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inside an induction hob

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Douglas Johnston02/11/2018 13:53:52
666 forum posts
32 photos

img_0236.jpgimg_0234.jpgimg_0233.jpgI have just had to replace my induction hob (touch controls no longer worked - seems to be a common issue ) and the retailer I bought a new one from wanted a handful of cash to recycle the old one. Of course, being a cheapskate I declined the offer and decided to have a poke inside to see if there was anything worth salvaging for the workshop.

Printers and scanners are often mentioned as sources of useful bits, but as I discovered there are some very nice bits inside an induction hob. The electronic bits are big and beefy, there are two huge aluminium heatsinks and some nice sheet aluminium. The glass top looks useful but may not be perfectly flat and the large transistors (mosfets I presume ) look very nice.

So don't just give all this nice stuff to the retailer and pay for the privilege, recycle it to your workshop. Just noticed a couple of nice 12V fans.


Edited By Douglas Johnston on 02/11/2018 13:56:21

John Baron02/11/2018 15:05:39
146 forum posts
55 photos

I agree ! Why pay them money to make more money from your scrap !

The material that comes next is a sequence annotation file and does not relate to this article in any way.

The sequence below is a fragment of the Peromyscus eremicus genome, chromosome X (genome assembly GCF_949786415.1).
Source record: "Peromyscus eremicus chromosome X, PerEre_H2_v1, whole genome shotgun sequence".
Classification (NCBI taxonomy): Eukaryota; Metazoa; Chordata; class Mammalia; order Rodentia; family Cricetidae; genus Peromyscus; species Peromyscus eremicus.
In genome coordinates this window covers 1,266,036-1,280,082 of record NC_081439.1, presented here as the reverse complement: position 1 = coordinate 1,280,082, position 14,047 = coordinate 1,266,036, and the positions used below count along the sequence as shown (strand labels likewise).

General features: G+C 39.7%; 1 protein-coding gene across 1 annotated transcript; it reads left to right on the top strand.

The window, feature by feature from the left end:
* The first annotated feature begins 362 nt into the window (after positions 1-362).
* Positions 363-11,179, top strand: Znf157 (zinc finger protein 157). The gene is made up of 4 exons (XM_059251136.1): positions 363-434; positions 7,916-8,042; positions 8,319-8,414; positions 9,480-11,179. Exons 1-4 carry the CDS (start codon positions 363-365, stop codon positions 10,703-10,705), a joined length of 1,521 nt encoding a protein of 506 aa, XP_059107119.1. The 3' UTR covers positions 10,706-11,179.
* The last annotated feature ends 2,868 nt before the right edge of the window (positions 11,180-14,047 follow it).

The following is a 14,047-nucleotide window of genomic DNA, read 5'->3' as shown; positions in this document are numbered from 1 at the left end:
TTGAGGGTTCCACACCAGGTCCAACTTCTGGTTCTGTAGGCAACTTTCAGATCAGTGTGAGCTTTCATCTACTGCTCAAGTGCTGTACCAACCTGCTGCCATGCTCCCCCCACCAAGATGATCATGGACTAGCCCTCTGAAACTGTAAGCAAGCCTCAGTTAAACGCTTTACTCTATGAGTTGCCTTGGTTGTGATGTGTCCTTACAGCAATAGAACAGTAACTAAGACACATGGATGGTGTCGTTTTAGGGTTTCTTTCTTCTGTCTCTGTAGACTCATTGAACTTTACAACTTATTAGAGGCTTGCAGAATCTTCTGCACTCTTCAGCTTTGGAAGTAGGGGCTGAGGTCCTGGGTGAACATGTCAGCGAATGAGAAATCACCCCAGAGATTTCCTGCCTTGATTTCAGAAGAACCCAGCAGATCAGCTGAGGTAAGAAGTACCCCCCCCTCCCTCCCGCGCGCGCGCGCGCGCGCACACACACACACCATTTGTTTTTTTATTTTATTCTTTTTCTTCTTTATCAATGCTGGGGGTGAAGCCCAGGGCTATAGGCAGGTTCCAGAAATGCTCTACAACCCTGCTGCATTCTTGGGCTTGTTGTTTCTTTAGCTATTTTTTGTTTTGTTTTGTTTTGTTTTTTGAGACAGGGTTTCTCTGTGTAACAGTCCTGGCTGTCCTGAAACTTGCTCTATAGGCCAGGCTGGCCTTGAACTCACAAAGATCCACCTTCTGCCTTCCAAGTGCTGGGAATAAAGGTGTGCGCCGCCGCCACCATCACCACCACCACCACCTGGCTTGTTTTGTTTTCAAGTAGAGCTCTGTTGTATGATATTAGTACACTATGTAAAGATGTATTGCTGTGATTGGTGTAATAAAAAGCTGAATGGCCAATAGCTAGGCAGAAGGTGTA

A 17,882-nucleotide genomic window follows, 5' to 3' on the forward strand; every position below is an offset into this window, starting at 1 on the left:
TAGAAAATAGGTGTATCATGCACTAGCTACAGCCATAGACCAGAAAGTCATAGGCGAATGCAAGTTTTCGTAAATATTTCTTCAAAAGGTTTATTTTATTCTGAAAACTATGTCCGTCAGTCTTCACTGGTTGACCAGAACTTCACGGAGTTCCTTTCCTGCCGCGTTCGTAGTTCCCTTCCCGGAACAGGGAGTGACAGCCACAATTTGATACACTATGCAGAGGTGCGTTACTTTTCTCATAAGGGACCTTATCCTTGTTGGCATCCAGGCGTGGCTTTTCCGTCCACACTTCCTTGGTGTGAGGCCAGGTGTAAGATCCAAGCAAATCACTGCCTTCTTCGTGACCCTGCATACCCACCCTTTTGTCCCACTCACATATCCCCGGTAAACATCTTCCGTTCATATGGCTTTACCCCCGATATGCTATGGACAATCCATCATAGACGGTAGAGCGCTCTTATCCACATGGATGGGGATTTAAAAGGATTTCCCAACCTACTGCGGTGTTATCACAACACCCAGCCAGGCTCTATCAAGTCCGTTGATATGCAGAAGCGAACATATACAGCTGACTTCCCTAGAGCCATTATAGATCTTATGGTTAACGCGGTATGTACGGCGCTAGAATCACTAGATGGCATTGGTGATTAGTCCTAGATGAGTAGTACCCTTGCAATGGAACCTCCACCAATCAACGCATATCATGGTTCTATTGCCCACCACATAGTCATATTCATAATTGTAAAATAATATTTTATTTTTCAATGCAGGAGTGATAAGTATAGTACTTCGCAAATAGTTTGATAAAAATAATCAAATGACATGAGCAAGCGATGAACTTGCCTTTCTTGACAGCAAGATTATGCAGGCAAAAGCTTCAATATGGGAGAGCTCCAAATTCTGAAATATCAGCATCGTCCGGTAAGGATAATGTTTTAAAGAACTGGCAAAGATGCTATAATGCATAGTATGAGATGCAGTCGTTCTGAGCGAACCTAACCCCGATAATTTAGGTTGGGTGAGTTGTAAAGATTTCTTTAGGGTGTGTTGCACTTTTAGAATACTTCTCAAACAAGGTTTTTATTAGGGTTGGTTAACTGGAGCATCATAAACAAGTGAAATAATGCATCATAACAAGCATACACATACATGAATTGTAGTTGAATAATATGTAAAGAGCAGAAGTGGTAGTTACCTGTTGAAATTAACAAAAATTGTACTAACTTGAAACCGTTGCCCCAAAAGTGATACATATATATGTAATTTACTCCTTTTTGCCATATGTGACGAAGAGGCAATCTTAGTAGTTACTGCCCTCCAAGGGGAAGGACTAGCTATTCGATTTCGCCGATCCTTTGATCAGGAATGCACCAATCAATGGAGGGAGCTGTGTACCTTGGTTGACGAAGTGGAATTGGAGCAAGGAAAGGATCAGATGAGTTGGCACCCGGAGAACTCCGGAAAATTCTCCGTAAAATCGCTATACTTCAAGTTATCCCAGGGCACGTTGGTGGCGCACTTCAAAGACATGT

There are a lot of very nice and useful components in a lot of the stuff that we have to pay to get rid of. The local scrapyard will gladly take this stuff of your hands for free, simply to survive.

The last lot of electronics scrap I took to the scrappy, I got £250 for 1/2 a ton. Mainly computer PCB's.

ega02/11/2018 15:06:15
1435 forum posts
115 photos

"touch controls no longer worked - seems to be a common issue"

That's what did for my microwave oven and at least one remote controller (although the latter can be fixed).

Samsaranda02/11/2018 15:28:23
824 forum posts
5 photos

I thought under the WEEE regulations that suppliers of electronic items were obliged to accept the item that was defunct and recycle it at no cost to the customer, perhaps I have misunderstood the parameters involved, anyway in this case of no relevance as Douglas has a supply of useful goodies from the redundant unit.

Dave W

Muzzer02/11/2018 16:20:54
2904 forum posts
448 photos

More likely to be IGBTs than FETs, same story in microwaves - usually but not always. IGBTs have a better current density than FETs in the silicon die, so you need less silicon to achieve the same switching capability. Bottom line is that they are more cost effective.


Douglas Johnston02/11/2018 18:18:38
666 forum posts
32 photos

I was wondering if some of the components could be used to construct an induction heater for heating small metal components to red heat. There are some designs on youtube, so I must check out the component values needed and see what I can salvage from the bits I now have.


Ian Hewson02/11/2018 19:22:50
259 forum posts
24 photos

Apparently the retailer must take back for free similar items, but can charge for transport if they collect them from you.

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